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by John Chenery

In a remote Nova Scotia fishing village late one spring evening, a copiously refreshed resident emerged from a waterfront bar, took a long walk on a short pier and ended up in the Atlantic jammed between the pier and a fishing boat.

Badly banged up, he was taken to local hospital where the two family doctors called to attend him were concerned that he might have sustained broken ribs, internal injuries, maybe even a broken neck or a fractured skull. All the victim could tell them was that it hurt - a lot.

Just a few years ago, the doctors' first move would have been to stabilize the patient and get him to the trauma center in Halifax as quickly as possible, involving either a lengthy road journey or an expensive flight on the air ambulance. Today, thanks to a pioneering public-private partnership (P3) between the provincial health department and TecKnowledge Healthcare Systems Inc., things are simpler, with benefits to the patient, the physician and, not least, to the province's cash-strapped health system.

TecKnowledge is a leader in the burgeoning field of telehealth - the use of communications and information technology to deliver healthcare services and information over large and small distances. Telehealth is quickly emerging as one of the fastest growing segments of Canada's multi-billion-dollar healthcare industry. An estimated 400 Canadian companies are now active in the business - projected to top $1 billion in sales this year.

In the case of the accidental swimmer from Nova Scotia, the province's advanced telehealth network, the most comprehensive in Canada, allowed the local doctors to rapidly send x-rays and other test results to radiologists and trauma specialists in Halifax. The expert diagnosis: no serious injuries, no need for an emergency dash to the city; have him spend the night and sleep it off.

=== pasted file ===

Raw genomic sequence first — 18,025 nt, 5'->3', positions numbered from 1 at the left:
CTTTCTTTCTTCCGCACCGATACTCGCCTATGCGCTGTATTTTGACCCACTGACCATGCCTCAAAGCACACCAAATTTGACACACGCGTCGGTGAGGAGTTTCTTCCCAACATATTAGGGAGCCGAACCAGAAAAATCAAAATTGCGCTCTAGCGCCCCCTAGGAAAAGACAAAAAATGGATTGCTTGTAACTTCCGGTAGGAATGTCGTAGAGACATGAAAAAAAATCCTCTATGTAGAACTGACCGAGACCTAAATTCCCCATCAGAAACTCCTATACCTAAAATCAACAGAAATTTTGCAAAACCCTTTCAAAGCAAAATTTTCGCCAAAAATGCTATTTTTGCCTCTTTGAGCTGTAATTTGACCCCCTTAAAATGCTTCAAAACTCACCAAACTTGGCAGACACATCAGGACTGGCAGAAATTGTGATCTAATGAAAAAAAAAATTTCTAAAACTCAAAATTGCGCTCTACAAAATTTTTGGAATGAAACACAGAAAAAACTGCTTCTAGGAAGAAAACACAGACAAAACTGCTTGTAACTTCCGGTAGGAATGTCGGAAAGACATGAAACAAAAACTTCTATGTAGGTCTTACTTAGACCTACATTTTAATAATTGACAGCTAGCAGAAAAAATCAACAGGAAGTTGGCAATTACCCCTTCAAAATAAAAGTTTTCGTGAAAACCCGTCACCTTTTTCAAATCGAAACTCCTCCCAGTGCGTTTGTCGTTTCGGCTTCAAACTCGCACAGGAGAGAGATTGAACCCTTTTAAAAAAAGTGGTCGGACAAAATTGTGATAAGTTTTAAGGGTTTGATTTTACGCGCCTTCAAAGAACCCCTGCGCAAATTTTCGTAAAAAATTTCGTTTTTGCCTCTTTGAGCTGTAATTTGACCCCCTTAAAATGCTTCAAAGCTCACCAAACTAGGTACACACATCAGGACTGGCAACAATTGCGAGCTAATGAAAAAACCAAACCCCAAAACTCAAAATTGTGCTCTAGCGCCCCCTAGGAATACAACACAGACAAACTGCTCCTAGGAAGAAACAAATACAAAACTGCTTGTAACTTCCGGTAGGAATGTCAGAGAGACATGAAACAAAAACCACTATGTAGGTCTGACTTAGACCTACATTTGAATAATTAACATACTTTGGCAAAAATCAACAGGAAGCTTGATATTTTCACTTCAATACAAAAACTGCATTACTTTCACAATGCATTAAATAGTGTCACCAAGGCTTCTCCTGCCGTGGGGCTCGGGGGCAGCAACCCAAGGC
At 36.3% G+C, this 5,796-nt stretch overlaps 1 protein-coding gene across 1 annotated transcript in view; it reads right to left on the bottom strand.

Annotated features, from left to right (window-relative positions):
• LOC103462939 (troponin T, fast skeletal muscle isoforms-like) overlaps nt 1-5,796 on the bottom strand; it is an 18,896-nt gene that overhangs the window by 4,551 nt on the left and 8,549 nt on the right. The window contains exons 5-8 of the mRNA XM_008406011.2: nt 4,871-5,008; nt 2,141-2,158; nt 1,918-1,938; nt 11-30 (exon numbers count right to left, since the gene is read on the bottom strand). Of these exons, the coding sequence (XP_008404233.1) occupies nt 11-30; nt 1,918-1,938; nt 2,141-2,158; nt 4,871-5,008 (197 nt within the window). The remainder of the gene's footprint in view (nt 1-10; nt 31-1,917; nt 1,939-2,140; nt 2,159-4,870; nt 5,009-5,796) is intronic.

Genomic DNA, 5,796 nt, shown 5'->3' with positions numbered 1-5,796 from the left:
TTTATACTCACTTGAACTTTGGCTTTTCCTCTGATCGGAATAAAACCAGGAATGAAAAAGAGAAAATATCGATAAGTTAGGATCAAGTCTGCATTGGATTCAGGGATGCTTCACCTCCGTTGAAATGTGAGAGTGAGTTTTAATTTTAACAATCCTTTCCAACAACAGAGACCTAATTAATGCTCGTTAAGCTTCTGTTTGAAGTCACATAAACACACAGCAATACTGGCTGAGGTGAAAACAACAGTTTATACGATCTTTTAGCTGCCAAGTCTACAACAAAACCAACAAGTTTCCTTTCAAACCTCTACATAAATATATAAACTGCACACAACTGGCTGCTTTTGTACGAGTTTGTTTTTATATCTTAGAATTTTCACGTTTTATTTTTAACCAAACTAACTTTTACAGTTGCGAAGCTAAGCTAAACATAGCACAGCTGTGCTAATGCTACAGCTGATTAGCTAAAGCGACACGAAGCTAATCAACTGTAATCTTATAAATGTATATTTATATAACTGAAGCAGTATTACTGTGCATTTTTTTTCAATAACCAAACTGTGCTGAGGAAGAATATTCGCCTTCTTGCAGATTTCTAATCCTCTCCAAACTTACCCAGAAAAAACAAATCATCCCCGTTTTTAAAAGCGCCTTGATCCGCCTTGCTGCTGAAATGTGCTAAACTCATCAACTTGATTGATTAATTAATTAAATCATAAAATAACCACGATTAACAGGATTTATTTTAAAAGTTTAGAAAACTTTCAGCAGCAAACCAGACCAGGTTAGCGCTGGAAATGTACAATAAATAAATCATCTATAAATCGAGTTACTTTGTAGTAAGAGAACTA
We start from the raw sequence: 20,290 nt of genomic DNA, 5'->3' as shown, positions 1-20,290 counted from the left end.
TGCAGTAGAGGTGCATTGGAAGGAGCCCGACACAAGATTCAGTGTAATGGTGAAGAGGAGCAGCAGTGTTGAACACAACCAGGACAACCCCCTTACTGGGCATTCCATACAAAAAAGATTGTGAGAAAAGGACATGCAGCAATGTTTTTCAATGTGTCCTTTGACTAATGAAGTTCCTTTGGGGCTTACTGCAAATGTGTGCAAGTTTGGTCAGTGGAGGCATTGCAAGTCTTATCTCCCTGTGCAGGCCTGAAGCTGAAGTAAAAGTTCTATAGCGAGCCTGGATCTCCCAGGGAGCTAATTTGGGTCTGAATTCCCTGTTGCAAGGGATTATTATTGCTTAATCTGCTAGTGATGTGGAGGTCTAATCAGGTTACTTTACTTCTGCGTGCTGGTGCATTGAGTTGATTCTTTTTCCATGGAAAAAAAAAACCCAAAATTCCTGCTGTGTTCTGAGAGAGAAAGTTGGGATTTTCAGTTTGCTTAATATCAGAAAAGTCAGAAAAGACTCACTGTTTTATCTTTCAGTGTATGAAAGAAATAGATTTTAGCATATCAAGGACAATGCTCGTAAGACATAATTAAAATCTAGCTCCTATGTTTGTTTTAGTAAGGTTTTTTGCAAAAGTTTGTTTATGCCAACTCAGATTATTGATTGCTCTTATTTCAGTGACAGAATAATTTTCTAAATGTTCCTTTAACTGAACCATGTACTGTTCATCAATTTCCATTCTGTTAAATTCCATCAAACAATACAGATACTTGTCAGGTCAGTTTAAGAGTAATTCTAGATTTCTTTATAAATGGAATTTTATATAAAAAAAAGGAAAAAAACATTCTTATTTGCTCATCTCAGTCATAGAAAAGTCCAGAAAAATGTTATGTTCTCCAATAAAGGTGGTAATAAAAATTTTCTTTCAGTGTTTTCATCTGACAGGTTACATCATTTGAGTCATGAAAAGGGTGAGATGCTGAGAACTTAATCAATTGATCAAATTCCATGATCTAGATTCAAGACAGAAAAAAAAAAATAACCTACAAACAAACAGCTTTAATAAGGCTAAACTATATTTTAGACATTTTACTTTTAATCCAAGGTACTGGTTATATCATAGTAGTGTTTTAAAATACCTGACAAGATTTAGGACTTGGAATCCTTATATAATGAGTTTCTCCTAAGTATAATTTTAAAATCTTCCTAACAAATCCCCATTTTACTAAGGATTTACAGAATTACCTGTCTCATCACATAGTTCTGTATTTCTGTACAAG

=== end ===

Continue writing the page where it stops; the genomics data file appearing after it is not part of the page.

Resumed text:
Long distance diagnosis is now an everyday occurrence in Nova Scotia. All healthcare facilities with inpatient beds - 41 in all - are linked in a network that is costing the province $8 million to install and operate for three years. "We've surprised a lot of people," said Linda Weaver, TecKnowledge's co-founder and Chief Technical Officer. "Nova Scotia isn't exactly famous for being progressive."

The system allows doctors in remote areas to refer difficult cases to any physician in the provincial healthcare system, including specialists at the principal teaching hospital in Halifax. Physicians can see and speak with the faraway patient through videoconferencing while x-rays, photos, video clips and other relevant materials are digitized and transmitted. The telehealth unit can also be hooked up to devices such as ultrasound monitors to complete the diagnostic package.

Weaver said that the project was born four years ago in response to growing problems among the province's rural physicians. "They were overworked, overwhelmed and they were leaving their practices. It was clear to the decision-makers in the provincial health department that something had to be done and telehealth was one component of the plan."

Instead of trying to establish and operate the network itself, the department went looking for a private sector partner. They discovered TecKnowledge. Founded in 1993 by Weaver and Dorothy Spence, former clinical engineers in the provincial health system, the small Dartmouth-based company provides telehealth solutions to the healthcare community.